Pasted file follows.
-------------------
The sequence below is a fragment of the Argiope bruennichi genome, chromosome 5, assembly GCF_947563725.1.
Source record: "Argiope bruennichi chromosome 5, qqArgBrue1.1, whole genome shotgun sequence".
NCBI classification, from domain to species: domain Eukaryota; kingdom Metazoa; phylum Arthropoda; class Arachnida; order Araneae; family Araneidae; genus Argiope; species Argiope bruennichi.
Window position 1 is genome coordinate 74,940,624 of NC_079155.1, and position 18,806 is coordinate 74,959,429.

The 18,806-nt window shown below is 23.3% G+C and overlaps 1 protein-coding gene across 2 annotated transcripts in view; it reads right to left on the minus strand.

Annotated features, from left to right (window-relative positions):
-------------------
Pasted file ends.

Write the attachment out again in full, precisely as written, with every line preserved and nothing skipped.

The sequence below is a fragment of the Argiope bruennichi genome, chromosome 5, assembly GCF_947563725.1.
Source record: "Argiope bruennichi chromosome 5, qqArgBrue1.1, whole genome shotgun sequence".
NCBI classification, from domain to species: domain Eukaryota; kingdom Metazoa; phylum Arthropoda; class Arachnida; order Araneae; family Araneidae; genus Argiope; species Argiope bruennichi.
Window position 1 is genome coordinate 74,940,624 of NC_079155.1, and position 18,806 is coordinate 74,959,429.

The 18,806-nt window shown below is 23.3% G+C and overlaps 1 protein-coding gene across 2 annotated transcripts in view; it reads right to left on the minus strand.

Annotated features, from left to right (window-relative positions):